MSP on Call: Availability and Communication

MSP on Call: Availability and Communication

July 8

One of the keys to success as an MSP is to ensure your clients can reach you quickly and easily at any time of the day or night. Managed services play an increasingly important part of more and more businesses, and if something goes wrong, your clients want to know that either you or a member of your staff are available to help them immediately.

Costs of Being Unavailable

Being unavailable when your client experiences a technology service disruption can cost your client time, money, and business. In fact, according to a 2012 study by Aberdeen Research Group just one hour of downtime can cost a small business $6,900! In addition, it may cause significant damage to your own business’s reputation.

Here are just a few of the negative outcomes that may occur if you don’t have an availability and communication strategy in place:

  • downtime cost to client
  • damaging to your relationship with client
  • damaging to your reputation
  • cost to client’s clients – word of mouth negativity spreads fast
  • potential lost business and lost income for you

Staff on Call

No one person can (or should) be available 24/7 – everyone needs a break. If you run a small managed service provider business with just a few staff, take turns being “on call” for service issues. This may mean forwarding phone lines to the on-call person’s cell phone for the night, or pushing emails to their individual account.

If you are completely on your own, and don’t have staff or a partner, you may want to consider a mutually beneficial arrangement with another MSP in your local area. Perhaps you prefer to be on call for your clients throughout the weekdays, and take turns providing on-call services for each other’s clients on the weekends so that you each get at least a 48 hour break every two weeks. Find a schedule you’re comfortable with, and remember, the key is to ensure your valued clients have access to a knowledgeable expert with just one phone call or email.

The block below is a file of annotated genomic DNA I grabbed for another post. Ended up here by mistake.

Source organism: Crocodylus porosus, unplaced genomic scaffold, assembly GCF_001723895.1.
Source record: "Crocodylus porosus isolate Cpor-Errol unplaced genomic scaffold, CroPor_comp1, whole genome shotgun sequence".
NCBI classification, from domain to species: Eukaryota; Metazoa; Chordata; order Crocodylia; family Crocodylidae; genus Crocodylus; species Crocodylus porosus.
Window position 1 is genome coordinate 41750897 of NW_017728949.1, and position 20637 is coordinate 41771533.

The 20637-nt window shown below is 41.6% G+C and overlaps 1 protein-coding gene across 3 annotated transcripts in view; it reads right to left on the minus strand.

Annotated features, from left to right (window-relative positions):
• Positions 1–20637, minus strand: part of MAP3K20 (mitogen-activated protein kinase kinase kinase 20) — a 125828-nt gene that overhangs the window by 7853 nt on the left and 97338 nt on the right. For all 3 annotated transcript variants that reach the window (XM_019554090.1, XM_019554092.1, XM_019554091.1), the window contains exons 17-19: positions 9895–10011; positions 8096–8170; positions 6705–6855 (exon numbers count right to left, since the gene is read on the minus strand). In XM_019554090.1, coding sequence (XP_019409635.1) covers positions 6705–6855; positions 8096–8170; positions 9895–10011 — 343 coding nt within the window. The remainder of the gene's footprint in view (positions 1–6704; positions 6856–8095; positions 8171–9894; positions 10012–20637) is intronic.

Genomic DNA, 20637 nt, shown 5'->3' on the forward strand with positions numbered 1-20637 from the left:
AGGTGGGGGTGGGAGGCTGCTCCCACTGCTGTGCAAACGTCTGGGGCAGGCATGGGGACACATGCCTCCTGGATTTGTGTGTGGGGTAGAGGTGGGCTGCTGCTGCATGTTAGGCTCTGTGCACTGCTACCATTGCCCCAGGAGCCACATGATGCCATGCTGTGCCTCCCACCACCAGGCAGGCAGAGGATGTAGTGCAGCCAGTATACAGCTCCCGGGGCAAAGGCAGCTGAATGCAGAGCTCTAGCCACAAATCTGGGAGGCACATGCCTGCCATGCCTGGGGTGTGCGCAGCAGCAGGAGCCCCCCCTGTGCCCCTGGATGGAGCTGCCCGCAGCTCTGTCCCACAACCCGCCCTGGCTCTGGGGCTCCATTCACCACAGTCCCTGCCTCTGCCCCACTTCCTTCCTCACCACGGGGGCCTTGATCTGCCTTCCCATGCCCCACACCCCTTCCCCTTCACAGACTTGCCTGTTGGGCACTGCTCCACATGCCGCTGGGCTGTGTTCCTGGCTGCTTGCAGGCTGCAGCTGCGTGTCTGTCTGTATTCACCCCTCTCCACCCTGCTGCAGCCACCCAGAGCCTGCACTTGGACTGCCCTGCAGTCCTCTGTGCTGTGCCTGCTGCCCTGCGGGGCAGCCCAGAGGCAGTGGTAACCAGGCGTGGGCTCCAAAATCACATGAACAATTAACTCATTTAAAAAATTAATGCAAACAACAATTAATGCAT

Phone Calls and Emails

Cell phones and smartphones are a low cost and convenient way for entrepreneurs in all lines of business to stay in touch with clients. Include all contact information on your business cards, including local phone number, toll-free number, website, and email address.

If you don’t employ an office person such as a receptionist, forward all calls to your cell phone when you are away from the office. Check your smartphone to see if you can enable voicemail to text messaging. This allows clients to leave you a voicemail which will convert to a text message you can read discreetly on your phone – an easy way to screen the true emergency calls from those that can wait. On your voicemail message, include a reasonable time frame to return calls – ie. within two hours or by the end of the business day.

Your Website as a Communication Resource

Does your website have a “Frequently Asked Questions” page? If not, it’s time to set one up. An FAQ page is a great way to share commonly asked questions and address issues or situations that often arise. This can also be accomplished through a Troubleshooting page.


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Photo Credit: William Hook via Compfight cc